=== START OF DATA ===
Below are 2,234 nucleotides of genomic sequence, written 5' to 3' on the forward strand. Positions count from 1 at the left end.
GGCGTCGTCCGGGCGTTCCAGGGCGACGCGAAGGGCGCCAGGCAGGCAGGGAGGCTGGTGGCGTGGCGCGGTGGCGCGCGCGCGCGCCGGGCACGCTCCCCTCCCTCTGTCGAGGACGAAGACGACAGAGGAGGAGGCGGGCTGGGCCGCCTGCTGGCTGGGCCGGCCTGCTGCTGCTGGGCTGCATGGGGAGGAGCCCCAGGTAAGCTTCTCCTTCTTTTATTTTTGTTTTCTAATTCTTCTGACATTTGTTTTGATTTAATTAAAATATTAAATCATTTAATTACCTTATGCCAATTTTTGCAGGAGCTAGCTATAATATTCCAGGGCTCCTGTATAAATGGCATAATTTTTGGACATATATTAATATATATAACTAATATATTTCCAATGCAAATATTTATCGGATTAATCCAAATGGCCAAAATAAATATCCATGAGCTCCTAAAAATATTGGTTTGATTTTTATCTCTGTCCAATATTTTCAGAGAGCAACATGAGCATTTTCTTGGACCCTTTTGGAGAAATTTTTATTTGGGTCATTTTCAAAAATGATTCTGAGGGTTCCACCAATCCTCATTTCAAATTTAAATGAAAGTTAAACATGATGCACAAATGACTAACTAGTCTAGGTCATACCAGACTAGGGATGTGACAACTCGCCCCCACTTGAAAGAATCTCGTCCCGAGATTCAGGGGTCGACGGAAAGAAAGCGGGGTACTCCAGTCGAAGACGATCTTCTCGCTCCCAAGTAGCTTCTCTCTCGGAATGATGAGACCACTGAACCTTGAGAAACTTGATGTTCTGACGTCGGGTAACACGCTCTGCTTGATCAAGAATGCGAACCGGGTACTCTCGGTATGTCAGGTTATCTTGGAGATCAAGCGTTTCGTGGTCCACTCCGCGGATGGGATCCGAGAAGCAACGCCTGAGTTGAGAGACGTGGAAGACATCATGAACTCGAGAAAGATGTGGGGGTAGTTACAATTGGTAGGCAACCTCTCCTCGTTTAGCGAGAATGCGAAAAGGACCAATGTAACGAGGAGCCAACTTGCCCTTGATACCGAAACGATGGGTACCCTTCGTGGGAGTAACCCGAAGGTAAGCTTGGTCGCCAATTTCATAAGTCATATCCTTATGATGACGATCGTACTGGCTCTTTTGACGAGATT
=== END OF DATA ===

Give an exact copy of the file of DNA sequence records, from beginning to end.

Below are 2,234 nucleotides of genomic sequence, written 5' to 3' on the forward strand. Positions count from 1 at the left end.
GGCGTCGTCCGGGCGTTCCAGGGCGACGCGAAGGGCGCCAGGCAGGCAGGGAGGCTGGTGGCGTGGCGCGGTGGCGCGCGCGCGCGCCGGGCACGCTCCCCTCCCTCTGTCGAGGACGAAGACGACAGAGGAGGAGGCGGGCTGGGCCGCCTGCTGGCTGGGCCGGCCTGCTGCTGCTGGGCTGCATGGGGAGGAGCCCCAGGTAAGCTTCTCCTTCTTTTATTTTTGTTTTCTAATTCTTCTGACATTTGTTTTGATTTAATTAAAATATTAAATCATTTAATTACCTTATGCCAATTTTTGCAGGAGCTAGCTATAATATTCCAGGGCTCCTGTATAAATGGCATAATTTTTGGACATATATTAATATATATAACTAATATATTTCCAATGCAAATATTTATCGGATTAATCCAAATGGCCAAAATAAATATCCATGAGCTCCTAAAAATATTGGTTTGATTTTTATCTCTGTCCAATATTTTCAGAGAGCAACATGAGCATTTTCTTGGACCCTTTTGGAGAAATTTTTATTTGGGTCATTTTCAAAAATGATTCTGAGGGTTCCACCAATCCTCATTTCAAATTTAAATGAAAGTTAAACATGATGCACAAATGACTAACTAGTCTAGGTCATACCAGACTAGGGATGTGACAACTCGCCCCCACTTGAAAGAATCTCGTCCCGAGATTCAGGGGTCGACGGAAAGAAAGCGGGGTACTCCAGTCGAAGACGATCTTCTCGCTCCCAAGTAGCTTCTCTCTCGGAATGATGAGACCACTGAACCTTGAGAAACTTGATGTTCTGACGTCGGGTAACACGCTCTGCTTGATCAAGAATGCGAACCGGGTACTCTCGGTATGTCAGGTTATCTTGGAGATCAAGCGTTTCGTGGTCCACTCCGCGGATGGGATCCGAGAAGCAACGCCTGAGTTGAGAGACGTGGAAGACATCATGAACTCGAGAAAGATGTGGGGGTAGTTACAATTGGTAGGCAACCTCTCCTCGTTTAGCGAGAATGCGAAAAGGACCAATGTAACGAGGAGCCAACTTGCCCTTGATACCGAAACGATGGGTACCCTTCGTGGGAGTAACCCGAAGGTAAGCTTGGTCGCCAATTTCATAAGTCATATCCTTATGATGACGATCGTACTGGCTCTTTTGACGAGATT